#18: T. S. Eliot and the Middle Way
A quiet reflection on The Waste Land, emptiness, and the Buddhist philosophy of the Middle Way.
I’m Luke Craven; this is another of my weekly explorations of how systems thinking and complexity can be used to drive real, transformative change in the public sector and beyond. The first issue explains what the newsletter is about; you can see all the issues here.
Hello, dear reader,
This issue wont be for everyone, but I hope it will resonate with some. It is a quiet reflection on T. S. Eliot, The Waste Land, and the Buddhist philosophy of the Middle Way.
Many of you would have read—or been forced to read—T. S. Eliot’s masterful poem The Waste Land, widely regarded as one of the most important poems of the 20th century and a central work of modernist poetry. I’ve been fascinated by this poem for a long time, For a good chunk of my teenage years, I could recite three of the five parts by heart (yes, I’ve always been this fun…!).
More recently, I have started to read The Waste Land as an allegory for our experience of complexity. To read The Waste Land is to be overwhelmed by half-formed meanings. Eliot throws these half-meanings into our field of vision with such intensity that no thread of coherence can reach completion. As Ruth Nevo puts it, the poem:
Has no narrative, time, or place; no protagonist; no drama, no epic, no lyric; no one point of view, no single style, idiom, register; no identifiable overall subject matter, or argument, or myth, or theme; no obvious conventional poetic features such as meter, rhyme, stanza, or any regularity or recurrence or set of symmetries which would constitute formal pattern in any classical sense at all.
Its symbols refuse to symbolise … [they] explode and proliferate … [they] turn themselves inside out, diffuse their meanings, and collapse back again into disarticulated images. (455-6)
To make sense of complexity is to carve out islands of meaning from these half-meanings—to create “certainty artefacts” that can anchor us to moments of coherence, however fleeting. Experience is an attempt to impose order where none exists.
Eliot was fascinated by the connection between experience and reality. In his little-known PhD thesis, Knowledge and Experience in the Philosophy of F. H. Bradley, he grapples with the idea of truth and the limits of perception.
Building on the work of F. H. Bradley, Eliot argues for a pragmatic theory of knowledge in which everyday experience (“immediate reality”) is set against the prospect of objective truth (“the Absolute”). He notes that:
There is a real world, if you like, which is full of contradictions [immediate reality], and it is our attempt to organise this world which gives belief in a completely organised world [the Absolute], a hypothesis which we proceed to treat as an actuality. (p.90)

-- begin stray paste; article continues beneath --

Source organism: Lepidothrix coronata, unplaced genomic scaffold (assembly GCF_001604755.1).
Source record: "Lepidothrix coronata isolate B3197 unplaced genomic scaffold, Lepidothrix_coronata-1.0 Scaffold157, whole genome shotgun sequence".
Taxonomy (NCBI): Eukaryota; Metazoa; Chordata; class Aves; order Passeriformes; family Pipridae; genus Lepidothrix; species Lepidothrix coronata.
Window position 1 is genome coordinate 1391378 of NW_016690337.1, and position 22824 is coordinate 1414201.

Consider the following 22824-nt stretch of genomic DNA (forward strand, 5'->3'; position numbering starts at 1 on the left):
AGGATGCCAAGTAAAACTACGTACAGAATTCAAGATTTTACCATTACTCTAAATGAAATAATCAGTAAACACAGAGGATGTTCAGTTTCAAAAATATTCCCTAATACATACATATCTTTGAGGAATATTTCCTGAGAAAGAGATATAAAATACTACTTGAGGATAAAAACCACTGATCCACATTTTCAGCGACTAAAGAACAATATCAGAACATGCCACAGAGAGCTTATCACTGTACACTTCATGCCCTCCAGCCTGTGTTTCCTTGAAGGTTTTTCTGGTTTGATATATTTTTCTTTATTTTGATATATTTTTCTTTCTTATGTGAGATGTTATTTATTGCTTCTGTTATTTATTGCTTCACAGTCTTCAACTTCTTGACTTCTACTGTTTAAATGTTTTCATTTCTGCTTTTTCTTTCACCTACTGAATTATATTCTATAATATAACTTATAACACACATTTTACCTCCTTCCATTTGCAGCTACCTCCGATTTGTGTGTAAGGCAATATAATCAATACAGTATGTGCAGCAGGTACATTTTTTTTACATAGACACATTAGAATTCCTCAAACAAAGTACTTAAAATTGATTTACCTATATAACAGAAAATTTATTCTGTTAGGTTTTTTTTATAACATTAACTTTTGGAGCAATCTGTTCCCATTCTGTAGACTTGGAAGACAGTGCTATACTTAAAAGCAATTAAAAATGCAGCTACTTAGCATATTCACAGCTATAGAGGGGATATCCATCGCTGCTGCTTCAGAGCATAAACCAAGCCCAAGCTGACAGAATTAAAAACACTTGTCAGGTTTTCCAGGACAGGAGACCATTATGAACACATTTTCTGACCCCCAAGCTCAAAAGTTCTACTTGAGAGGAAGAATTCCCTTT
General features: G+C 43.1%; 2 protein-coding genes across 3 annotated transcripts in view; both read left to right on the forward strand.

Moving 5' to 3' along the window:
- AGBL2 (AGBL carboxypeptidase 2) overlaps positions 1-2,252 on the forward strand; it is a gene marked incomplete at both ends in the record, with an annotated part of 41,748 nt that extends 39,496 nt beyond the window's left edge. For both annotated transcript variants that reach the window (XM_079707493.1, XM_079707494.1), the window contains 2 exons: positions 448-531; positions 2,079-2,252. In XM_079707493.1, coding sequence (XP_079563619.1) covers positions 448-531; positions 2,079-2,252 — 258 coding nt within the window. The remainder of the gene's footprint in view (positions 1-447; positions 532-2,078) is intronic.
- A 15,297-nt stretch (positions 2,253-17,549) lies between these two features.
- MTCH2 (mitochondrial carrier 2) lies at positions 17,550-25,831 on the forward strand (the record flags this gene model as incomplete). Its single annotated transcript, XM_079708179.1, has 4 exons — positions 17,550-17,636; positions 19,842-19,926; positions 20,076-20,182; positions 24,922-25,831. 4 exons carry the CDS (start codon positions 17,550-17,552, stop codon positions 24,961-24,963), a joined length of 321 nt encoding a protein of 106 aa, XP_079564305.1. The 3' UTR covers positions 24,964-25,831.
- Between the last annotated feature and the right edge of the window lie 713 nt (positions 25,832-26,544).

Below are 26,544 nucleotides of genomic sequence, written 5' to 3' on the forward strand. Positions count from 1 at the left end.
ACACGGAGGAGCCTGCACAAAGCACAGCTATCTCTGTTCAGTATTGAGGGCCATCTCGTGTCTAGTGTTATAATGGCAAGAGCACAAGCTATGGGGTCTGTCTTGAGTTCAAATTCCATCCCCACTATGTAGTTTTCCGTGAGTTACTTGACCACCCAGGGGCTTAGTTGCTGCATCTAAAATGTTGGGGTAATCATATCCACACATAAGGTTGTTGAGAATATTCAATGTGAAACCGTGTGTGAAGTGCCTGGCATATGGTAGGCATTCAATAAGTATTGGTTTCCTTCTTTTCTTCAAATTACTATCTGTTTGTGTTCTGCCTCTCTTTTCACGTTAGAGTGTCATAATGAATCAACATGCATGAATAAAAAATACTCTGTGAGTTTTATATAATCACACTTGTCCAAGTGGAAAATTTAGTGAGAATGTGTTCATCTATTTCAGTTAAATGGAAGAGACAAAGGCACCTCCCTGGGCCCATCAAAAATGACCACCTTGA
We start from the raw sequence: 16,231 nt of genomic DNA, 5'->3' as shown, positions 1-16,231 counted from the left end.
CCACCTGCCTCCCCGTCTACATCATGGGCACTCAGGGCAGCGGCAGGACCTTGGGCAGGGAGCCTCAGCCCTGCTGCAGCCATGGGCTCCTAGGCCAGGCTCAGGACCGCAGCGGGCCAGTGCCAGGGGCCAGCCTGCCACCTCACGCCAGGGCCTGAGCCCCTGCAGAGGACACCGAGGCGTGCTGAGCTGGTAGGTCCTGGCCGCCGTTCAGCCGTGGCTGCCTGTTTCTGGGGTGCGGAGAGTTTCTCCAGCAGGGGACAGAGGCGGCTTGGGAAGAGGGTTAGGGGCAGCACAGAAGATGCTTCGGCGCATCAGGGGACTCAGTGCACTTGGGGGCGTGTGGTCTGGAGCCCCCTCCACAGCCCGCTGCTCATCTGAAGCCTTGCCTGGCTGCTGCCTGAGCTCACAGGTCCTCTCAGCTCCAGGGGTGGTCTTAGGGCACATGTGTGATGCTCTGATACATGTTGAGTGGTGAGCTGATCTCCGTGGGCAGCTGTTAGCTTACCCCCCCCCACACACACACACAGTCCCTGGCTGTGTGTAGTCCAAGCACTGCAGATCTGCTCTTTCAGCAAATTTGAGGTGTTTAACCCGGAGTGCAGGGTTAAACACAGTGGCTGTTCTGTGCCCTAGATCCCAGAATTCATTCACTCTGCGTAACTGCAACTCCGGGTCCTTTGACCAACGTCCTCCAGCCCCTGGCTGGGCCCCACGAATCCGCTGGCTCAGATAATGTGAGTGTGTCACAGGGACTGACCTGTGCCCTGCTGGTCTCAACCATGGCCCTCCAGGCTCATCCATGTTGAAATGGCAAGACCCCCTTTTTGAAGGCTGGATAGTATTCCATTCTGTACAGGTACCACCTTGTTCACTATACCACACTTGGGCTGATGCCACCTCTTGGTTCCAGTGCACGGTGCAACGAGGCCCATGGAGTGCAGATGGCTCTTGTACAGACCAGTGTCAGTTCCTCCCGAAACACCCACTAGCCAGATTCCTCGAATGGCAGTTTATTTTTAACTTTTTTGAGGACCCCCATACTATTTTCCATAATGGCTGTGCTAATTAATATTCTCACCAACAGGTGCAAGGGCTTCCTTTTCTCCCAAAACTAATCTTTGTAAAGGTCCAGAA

On this reading of Bradley, the Absolute should be seen as a useful hypothesis. It is the prospect of an ordered reality, for which we all strive. We regard it as actually existing, even if only in prospect. This belief gives purpose and meaning to human existence, but the Absolute is impossible to practically realise, if it exists at all. It is only meaningful insofar as it helps us give shape to our experience of disorder and complexity.
It is well-known that Eliot engaged deeply with Buddhist philosophy, most notably the Mādhyamika or Middle Way Buddhist philosophy of Nāgārjuna. The central thesis of Nāgārjuna’s work is that that nothing exists in itself, independent from something else. Everything exists in relation. The technical term to describe the absence of independent existence is emptiness (śūnyatā): things are ‘empty’ in the sense of having no autonomous existence.
Much like Bradley, Nāgārjuna’s writing distinguishes between two types of truth: conventional truth and ultimately reality. Like Bradley, he argues that ultimate reality does not exist except in relation to our experience of conventional truth. It too is empty: a perspective that does have autonomous content or form. It is easy to read this position as nihilism, but Nāgārjuna saw it as liberating. Without a foundation in conventional truth—our everyday experience and understanding—the significance of the ultimate reality cannot be taught. Without understanding the significance of the ultimate reality, liberation cannot be achieved.
I readily accept this is complicated philosophy. I read each of these texts in a particular way and I don’t claim that my reading is in any way conventional. But that’s the point, isn’t it? Reading The Waste Land, like living in this world, requires a plurality of consciousness. Each is an ever-increasing series of points of view, from which we struggle to create an emergent unity. Perhaps we should take solace in the realisation that there is none to be found. As Eliot himself writes, maybe the best we can hope for is a heap of broken images.
By the way: This newsletter is hard to categorise and probably not for everyone—but if you know unconventional thinkers who might enjoy it, please share it with them.